Falletta, BPO, and chorus “arise again” in a once-in-a-lifetime performance at Kleinhans.

Runtime: 90 minutes

This is a review of the June 1st performance of Mahler’s Symphony No. 2, known popularly as “The Resurrection Symphony” (not Mahler’s title).  It is a work that in its development, met with some resistance. But let me start with Beethoven, in particular his three Opus 59 quartets, not appreciated by his contemporaries in 1806, prompting Beethoven to remark: “They are not for you but for a later age!”  That age may have come along, for Beethoven, perhaps 100 to 200 years later.  How’s that?  Recently BPO cellist Robbie Hausmann told the Buffalo Chamber Music Society audience that Beethoven’s Opus 59 (Opus 59, No. 2, if you’re interested) is the most often performed quartet on their series, this year 100 years old. 

(Speaking of BPO cellists, the concert last night began with JoAnn Falletta conducting the sorrowful, spiritual, beautiful “Nimrod” variation by Elgar in memory of cellist Monte Hoffman who had been with the orchestra for 55 years.)

So for Beethoven we are that “later age.”  And I submit, after last night’s performance of Mahler’s Symphony No. 2, for Mahler we are also that “later age.”  I believe it and those of us lucky enough to be in a packed Kleinhans Music Hall believe it.  

Mahler’s popularity in America began to rise in the 1960s when (JoAnn Falletta’s once-upon-a-time mentor) Leonard Bernstein made a complete recording set of all nine Mahler symphonies.  He repeated that in the 1980s with new digital recording technology.  And the result is that Mahler symphonies show up regularly, not just in Buffalo.

Photo courtesy BPO

The second symphony requires huge forces, at Kleinhans there were 200 performers on and off stage, with almost every section beefed up, doubling up or even more, adding many extra woodwind instruments, tons of brass, two sets of tympani, two harps, and two soloists – Mezzo-soprano Susan Platts and soprano Ilana Davison.  Do you believe an organ, too? and an off-stage (think “distant” as in heavenly) brass choir plus a rack of 10-foot chimes in the balcony (closer to heaven?)  Add in the choir, prepared by Adam Luebke, silent for the first four movements, but by God, ready to unleash a wall of sound equal to that giant orchestra as they sang Mahler’s original text, which translates (translation provided as supertitles on the screen above the orchestra) as: “Rise again, yes, rise again, / Will you, my heart, in an instant! / What you have conquered, / To God shall it carry you!”  

Regardless of your theology, if you attend this Sunday, your heart will rise.

One reason why Mahler may not have caught on right away is that often his symphonies, and definitely this one, change mood constantly.  And it occurred to me that from listening to movie scores all our lives, our “later age” audiences are not only accepting of that but actually hungry for it.  One thing I learned about movie composers long ago is how quickly they can establish a new mood, sometimes with just a phrase.  Well, that’s one theory, but honestly, I can’t explain what happened last night.  It was one of those magic moments that I hope can be repeated on Sunday.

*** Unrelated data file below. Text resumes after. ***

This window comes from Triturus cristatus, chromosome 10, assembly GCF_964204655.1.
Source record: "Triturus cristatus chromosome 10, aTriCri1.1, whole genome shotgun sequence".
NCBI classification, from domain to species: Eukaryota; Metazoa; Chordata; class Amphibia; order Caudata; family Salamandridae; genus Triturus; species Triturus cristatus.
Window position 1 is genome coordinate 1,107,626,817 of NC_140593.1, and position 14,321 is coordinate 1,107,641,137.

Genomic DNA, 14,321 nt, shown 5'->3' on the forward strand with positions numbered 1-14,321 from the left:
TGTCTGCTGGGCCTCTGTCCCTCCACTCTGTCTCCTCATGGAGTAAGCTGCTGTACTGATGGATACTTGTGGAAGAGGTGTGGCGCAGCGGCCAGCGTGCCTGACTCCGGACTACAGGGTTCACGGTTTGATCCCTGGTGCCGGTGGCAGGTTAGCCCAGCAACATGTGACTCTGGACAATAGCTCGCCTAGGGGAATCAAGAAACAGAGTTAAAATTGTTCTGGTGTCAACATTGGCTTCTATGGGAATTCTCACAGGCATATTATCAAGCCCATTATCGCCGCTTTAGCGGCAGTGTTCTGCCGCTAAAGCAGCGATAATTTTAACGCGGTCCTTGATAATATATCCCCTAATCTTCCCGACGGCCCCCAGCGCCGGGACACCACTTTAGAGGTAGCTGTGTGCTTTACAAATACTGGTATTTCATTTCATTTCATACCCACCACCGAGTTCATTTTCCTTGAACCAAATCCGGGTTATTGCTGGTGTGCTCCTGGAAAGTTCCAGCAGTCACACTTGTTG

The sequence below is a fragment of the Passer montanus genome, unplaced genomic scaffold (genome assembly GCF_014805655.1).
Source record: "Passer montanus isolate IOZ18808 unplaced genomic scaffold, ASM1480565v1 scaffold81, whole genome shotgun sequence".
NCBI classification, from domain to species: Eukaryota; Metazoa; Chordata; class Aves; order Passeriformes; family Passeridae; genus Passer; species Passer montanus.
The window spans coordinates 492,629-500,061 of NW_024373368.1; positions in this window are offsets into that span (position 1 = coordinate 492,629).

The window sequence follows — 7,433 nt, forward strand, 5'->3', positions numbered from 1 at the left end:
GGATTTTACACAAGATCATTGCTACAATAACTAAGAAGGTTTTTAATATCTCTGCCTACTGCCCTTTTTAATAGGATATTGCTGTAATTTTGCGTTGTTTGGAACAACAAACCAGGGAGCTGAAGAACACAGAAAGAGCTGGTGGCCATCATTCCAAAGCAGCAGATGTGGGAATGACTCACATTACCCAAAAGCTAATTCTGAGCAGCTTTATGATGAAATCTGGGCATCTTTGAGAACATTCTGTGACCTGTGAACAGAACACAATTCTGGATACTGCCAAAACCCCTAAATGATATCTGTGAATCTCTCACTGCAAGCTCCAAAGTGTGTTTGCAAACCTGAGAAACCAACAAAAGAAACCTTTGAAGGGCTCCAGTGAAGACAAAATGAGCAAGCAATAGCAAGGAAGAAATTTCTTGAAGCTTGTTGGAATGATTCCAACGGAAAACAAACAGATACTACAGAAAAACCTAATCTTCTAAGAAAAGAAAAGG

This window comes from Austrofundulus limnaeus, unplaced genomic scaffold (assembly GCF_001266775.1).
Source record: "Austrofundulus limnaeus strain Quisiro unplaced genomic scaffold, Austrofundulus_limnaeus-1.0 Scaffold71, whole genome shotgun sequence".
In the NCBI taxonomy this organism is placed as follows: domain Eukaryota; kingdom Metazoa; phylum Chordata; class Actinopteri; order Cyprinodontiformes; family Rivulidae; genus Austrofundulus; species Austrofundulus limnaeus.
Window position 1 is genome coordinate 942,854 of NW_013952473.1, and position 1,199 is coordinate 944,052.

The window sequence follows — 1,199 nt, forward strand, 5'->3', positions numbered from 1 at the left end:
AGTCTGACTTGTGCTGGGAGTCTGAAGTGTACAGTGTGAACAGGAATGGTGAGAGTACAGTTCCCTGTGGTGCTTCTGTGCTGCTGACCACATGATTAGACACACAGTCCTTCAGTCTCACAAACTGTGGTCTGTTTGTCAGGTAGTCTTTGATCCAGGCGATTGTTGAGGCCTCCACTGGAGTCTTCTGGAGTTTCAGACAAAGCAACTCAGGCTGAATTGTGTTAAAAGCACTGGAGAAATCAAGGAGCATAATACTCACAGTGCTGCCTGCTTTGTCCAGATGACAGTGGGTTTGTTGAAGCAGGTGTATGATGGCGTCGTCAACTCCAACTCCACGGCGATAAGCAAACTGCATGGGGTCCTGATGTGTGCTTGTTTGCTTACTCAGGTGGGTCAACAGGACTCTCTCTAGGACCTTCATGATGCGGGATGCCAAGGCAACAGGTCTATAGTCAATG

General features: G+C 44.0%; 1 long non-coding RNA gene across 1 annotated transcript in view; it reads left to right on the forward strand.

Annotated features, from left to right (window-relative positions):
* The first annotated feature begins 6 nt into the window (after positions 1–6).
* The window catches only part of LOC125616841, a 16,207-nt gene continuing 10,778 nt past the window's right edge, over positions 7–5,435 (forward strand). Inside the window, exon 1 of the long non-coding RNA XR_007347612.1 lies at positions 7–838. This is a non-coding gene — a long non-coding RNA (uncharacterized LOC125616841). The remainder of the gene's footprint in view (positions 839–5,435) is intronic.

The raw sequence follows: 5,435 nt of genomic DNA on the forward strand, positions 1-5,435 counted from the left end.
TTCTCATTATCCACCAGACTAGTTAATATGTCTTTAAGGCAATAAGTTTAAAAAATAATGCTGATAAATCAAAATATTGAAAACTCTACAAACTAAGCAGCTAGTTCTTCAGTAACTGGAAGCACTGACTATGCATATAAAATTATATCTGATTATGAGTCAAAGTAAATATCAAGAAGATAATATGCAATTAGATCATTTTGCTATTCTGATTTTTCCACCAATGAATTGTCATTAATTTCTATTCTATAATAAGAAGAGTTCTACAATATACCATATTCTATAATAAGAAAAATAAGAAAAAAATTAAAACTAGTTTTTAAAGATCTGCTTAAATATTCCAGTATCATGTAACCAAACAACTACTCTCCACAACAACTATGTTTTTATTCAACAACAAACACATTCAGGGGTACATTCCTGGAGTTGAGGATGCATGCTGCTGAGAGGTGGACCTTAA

A chorus member said it best: “We were instructed to open our music folders when the fifth movement started [that’s about 50 minutes into the work], and I couldn’t believe it when everyone around me started opening them. How could we have gotten to the fifth movement already? I was so engaged with watching and listening that the time flew by.”  When a 77-minute symphony “flies by” you know that all the elements were in sync.  Bravo JoAnn, musicians, chorus…everyone.

The audience went wild.  The orchestra applauded the chorus.  The chorus applauded the orchestra.  The all applauded the vocal soloists.  Everyone was happy.  As I believe Mahler intended, it was a glimpse of heaven.

It’s been a whirlwind spring for the chorus, most recently singing in Beethoven’s 9th, then the Memorial Day concert, and now Mahler’s 2nd.  It looks like they’ll be just as busy next year, performing with the BPO, plus their “Lyrics of Life” concerts starting with “The Poet’s Voice” at Asbury Hall, then “Messiah” at both the Basilica and St. Mary’s in Swormville, and “A Whitman Symphony” with the Buffalo Chamber Players in Hamburg in June 2025 (see photo of their poster).

And for the BPO, the classics season may be over, but there’s one more orchestra concert at Kleinhans a week away. It’s not categorized as “Pops,” but it looks like a lot of fun; it’s not “BPO Kids,” but the music looks like the very kid-friendly “Spooktacular” Hallowe’en shows; and it’s not “Classics” but composers Berlioz, Grieg, Mussorgsky, Saint-Saëns and Stravinsky are on the program. It’s one night only, the “Symphony of Illusions” 

to be led by Assistant Conductor Fernanda Lastra on Saturday, June 8, at 7:30 pm.

There’s a full line up of summer concerts, too, many free, some ticketed, most outdoors, some inside (including Artpark!).  For a complete schedule, click here:

And the BPO Broadcasts on WNED Classical are back again this year! You’re invited to tune in each Tuesday from July 2 to September 3 at 7:00 pm for weekly BPO concert broadcasts on WNED Classical, curated and introduced by JoAnn Falletta in conversation with me, Peter Hall. Listen at 94.5 FM,, or via the WNED Classical mobile app.

Kleinhans Music Hall is at “3 Symphony Circle” Buffalo, 14201 where Porter Avenue, Richmond Avenue, North Street and Wadsworth meet at a traffic circle.  Visit or call 716-885-5000.  Full-service bar in the lobby or across the lobby in the Mary Seaton Room.  Masks are optional.

The post Falletta, BPO, and chorus “arise again” in a once-in-a-lifetime performance at Kleinhans. appeared first on Buffalo Rising.

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